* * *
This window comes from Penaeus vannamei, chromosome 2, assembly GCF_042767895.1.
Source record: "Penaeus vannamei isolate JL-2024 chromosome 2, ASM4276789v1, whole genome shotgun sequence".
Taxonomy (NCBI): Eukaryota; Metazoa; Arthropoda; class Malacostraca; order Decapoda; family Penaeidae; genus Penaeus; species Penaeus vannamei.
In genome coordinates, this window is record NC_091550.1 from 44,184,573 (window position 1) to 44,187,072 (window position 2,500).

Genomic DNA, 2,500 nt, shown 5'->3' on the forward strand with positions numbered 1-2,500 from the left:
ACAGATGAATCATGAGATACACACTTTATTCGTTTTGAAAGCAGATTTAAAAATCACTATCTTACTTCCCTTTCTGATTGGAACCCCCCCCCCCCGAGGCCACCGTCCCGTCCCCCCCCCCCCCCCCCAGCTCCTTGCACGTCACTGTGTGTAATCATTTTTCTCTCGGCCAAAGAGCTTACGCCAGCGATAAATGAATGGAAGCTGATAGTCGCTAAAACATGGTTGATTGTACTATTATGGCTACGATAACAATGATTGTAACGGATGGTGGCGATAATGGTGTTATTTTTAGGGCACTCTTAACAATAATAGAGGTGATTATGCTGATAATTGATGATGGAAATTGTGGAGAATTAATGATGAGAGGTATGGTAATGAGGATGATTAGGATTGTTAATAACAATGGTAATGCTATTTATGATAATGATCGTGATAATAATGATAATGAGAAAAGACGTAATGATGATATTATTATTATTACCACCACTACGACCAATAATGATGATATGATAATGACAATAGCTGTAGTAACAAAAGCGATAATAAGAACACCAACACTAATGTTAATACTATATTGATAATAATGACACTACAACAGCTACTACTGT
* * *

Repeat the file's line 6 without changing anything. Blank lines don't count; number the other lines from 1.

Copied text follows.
ACAGATGAATCATGAGATACACACTTTATTCGTTTTGAAAGCAGATTTAAAAATCACTATCTTACTTCCCTTTCTGATTGGAACCCCCCCCCCCCGAGGCCACCGTCCCGTCCCCCCCCCCCCCCCCCAGCTCCTTGCACGTCACTGTGTGTAATCATTTTTCTCTCGGCCAAAGAGCTTACGCCAGCGATAAATGAATGGAAGCTGATAGTCGCTAAAACATGGTTGATTGTACTATTATGGCTACGATAACAATGATTGTAACGGATGGTGGCGATAATGGTGTTATTTTTAGGGCACTCTTAACAATAATAGAGGTGATTATGCTGATAATTGATGATGGAAATTGTGGAGAATTAATGATGAGAGGTATGGTAATGAGGATGATTAGGATTGTTAATAACAATGGTAATGCTATTTATGATAATGATCGTGATAATAATGATAATGAGAAAAGACGTAATGATGATATTATTATTATTACCACCACTACGACCAATAATGATGATATGATAATGACAATAGCTGTAGTAACAAAAGCGATAATAAGAACACCAACACTAATGTTAATACTATATTGATAATAATGACACTACAACAGCTACTACTGT